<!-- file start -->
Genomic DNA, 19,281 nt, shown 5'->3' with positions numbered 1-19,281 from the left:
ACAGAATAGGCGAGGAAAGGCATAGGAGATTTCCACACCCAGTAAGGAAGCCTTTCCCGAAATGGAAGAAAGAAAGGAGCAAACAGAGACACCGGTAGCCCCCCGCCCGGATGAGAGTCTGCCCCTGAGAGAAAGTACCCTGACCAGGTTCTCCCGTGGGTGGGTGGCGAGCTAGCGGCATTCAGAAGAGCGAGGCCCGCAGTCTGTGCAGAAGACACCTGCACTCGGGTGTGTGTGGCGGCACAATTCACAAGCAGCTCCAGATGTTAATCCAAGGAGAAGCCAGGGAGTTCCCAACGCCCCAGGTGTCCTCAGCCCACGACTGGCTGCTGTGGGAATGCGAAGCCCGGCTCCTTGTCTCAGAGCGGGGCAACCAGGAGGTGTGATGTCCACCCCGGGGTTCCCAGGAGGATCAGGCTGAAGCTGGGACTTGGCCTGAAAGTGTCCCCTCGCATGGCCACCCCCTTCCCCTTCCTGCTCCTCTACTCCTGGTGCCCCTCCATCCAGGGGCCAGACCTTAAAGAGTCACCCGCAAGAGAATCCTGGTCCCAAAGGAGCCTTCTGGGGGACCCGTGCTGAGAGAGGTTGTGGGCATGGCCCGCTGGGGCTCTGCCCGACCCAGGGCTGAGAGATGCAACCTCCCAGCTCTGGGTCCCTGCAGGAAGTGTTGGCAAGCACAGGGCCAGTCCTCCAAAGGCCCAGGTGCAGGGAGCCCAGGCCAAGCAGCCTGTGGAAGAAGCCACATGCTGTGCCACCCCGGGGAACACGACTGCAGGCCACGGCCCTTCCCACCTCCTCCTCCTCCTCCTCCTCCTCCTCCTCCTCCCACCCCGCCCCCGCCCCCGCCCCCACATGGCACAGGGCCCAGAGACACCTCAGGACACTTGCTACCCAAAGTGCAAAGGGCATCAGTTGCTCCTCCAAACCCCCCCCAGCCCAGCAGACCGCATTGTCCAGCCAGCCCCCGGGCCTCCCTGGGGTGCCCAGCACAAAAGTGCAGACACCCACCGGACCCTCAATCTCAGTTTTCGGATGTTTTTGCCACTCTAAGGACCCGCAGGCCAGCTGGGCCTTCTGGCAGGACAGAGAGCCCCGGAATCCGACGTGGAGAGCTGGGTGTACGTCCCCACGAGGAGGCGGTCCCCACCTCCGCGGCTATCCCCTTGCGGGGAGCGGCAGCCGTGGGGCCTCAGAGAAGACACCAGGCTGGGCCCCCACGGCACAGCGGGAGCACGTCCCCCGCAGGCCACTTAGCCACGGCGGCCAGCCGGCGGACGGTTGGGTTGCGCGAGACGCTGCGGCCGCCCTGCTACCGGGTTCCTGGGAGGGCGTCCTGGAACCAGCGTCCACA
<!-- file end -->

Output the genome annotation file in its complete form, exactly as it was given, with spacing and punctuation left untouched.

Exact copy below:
Genomic DNA, 19,281 nt, shown 5'->3' with positions numbered 1-19,281 from the left:
ACAGAATAGGCGAGGAAAGGCATAGGAGATTTCCACACCCAGTAAGGAAGCCTTTCCCGAAATGGAAGAAAGAAAGGAGCAAACAGAGACACCGGTAGCCCCCCGCCCGGATGAGAGTCTGCCCCTGAGAGAAAGTACCCTGACCAGGTTCTCCCGTGGGTGGGTGGCGAGCTAGCGGCATTCAGAAGAGCGAGGCCCGCAGTCTGTGCAGAAGACACCTGCACTCGGGTGTGTGTGGCGGCACAATTCACAAGCAGCTCCAGATGTTAATCCAAGGAGAAGCCAGGGAGTTCCCAACGCCCCAGGTGTCCTCAGCCCACGACTGGCTGCTGTGGGAATGCGAAGCCCGGCTCCTTGTCTCAGAGCGGGGCAACCAGGAGGTGTGATGTCCACCCCGGGGTTCCCAGGAGGATCAGGCTGAAGCTGGGACTTGGCCTGAAAGTGTCCCCTCGCATGGCCACCCCCTTCCCCTTCCTGCTCCTCTACTCCTGGTGCCCCTCCATCCAGGGGCCAGACCTTAAAGAGTCACCCGCAAGAGAATCCTGGTCCCAAAGGAGCCTTCTGGGGGACCCGTGCTGAGAGAGGTTGTGGGCATGGCCCGCTGGGGCTCTGCCCGACCCAGGGCTGAGAGATGCAACCTCCCAGCTCTGGGTCCCTGCAGGAAGTGTTGGCAAGCACAGGGCCAGTCCTCCAAAGGCCCAGGTGCAGGGAGCCCAGGCCAAGCAGCCTGTGGAAGAAGCCACATGCTGTGCCACCCCGGGGAACACGACTGCAGGCCACGGCCCTTCCCACCTCCTCCTCCTCCTCCTCCTCCTCCTCCTCCTCCCACCCCGCCCCCGCCCCCGCCCCCACATGGCACAGGGCCCAGAGACACCTCAGGACACTTGCTACCCAAAGTGCAAAGGGCATCAGTTGCTCCTCCAAACCCCCCCCAGCCCAGCAGACCGCATTGTCCAGCCAGCCCCCGGGCCTCCCTGGGGTGCCCAGCACAAAAGTGCAGACACCCACCGGACCCTCAATCTCAGTTTTCGGATGTTTTTGCCACTCTAAGGACCCGCAGGCCAGCTGGGCCTTCTGGCAGGACAGAGAGCCCCGGAATCCGACGTGGAGAGCTGGGTGTACGTCCCCACGAGGAGGCGGTCCCCACCTCCGCGGCTATCCCCTTGCGGGGAGCGGCAGCCGTGGGGCCTCAGAGAAGACACCAGGCTGGGCCCCCACGGCACAGCGGGAGCACGTCCCCCGCAGGCCACTTAGCCACGGCGGCCAGCCGGCGGACGGTTGGGTTGCGCGAGACGCTGCGGCCGCCCTGCTACCGGGTTCCTGGGAGGGCGTCCTGGAACCAGCGTCCACA